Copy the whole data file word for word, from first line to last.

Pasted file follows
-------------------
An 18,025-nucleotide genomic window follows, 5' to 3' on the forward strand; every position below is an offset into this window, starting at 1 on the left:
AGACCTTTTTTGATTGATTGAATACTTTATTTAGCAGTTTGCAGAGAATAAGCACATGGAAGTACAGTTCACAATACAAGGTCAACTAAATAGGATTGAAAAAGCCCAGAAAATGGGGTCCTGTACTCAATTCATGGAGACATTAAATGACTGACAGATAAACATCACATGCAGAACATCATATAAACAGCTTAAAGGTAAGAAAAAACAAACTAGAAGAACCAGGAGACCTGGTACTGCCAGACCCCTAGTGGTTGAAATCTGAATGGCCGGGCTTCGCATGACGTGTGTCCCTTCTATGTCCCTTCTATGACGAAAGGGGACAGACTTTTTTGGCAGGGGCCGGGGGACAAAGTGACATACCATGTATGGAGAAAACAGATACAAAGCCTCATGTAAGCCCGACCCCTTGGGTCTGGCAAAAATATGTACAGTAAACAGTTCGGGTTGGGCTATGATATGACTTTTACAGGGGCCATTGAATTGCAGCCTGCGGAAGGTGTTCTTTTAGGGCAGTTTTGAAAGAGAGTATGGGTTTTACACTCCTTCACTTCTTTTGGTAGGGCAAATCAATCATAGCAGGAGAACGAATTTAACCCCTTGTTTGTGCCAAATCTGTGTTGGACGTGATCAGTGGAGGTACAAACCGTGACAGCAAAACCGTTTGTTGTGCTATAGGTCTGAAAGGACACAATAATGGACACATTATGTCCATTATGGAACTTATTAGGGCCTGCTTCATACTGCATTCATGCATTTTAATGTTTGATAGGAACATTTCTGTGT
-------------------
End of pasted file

An 18,025-nucleotide genomic window follows, 5' to 3' on the forward strand; every position below is an offset into this window, starting at 1 on the left:
AGACCTTTTTTGATTGATTGAATACTTTATTTAGCAGTTTGCAGAGAATAAGCACATGGAAGTACAGTTCACAATACAAGGTCAACTAAATAGGATTGAAAAAGCCCAGAAAATGGGGTCCTGTACTCAATTCATGGAGACATTAAATGACTGACAGATAAACATCACATGCAGAACATCATATAAACAGCTTAAAGGTAAGAAAAAACAAACTAGAAGAACCAGGAGACCTGGTACTGCCAGACCCCTAGTGGTTGAAATCTGAATGGCCGGGCTTCGCATGACGTGTGTCCCTTCTATGTCCCTTCTATGACGAAAGGGGACAGACTTTTTTGGCAGGGGCCGGGGGACAAAGTGACATACCATGTATGGAGAAAACAGATACAAAGCCTCATGTAAGCCCGACCCCTTGGGTCTGGCAAAAATATGTACAGTAAACAGTTCGGGTTGGGCTATGATATGACTTTTACAGGGGCCATTGAATTGCAGCCTGCGGAAGGTGTTCTTTTAGGGCAGTTTTGAAAGAGAGTATGGGTTTTACACTCCTTCACTTCTTTTGGTAGGGCAAATCAATCATAGCAGGAGAACGAATTTAACCCCTTGTTTGTGCCAAATCTGTGTTGGACGTGATCAGTGGAGGTACAAACCGTGACAGCAAAACCGTTTGTTGTGCTATAGGTCTGAAAGGACACAATAATGGACACATTATGTCCATTATGGAACTTATTAGGGCCTGCTTCATACTGCATTCATGCATTTTAATGTTTGATAGGAACATTTCTGTGT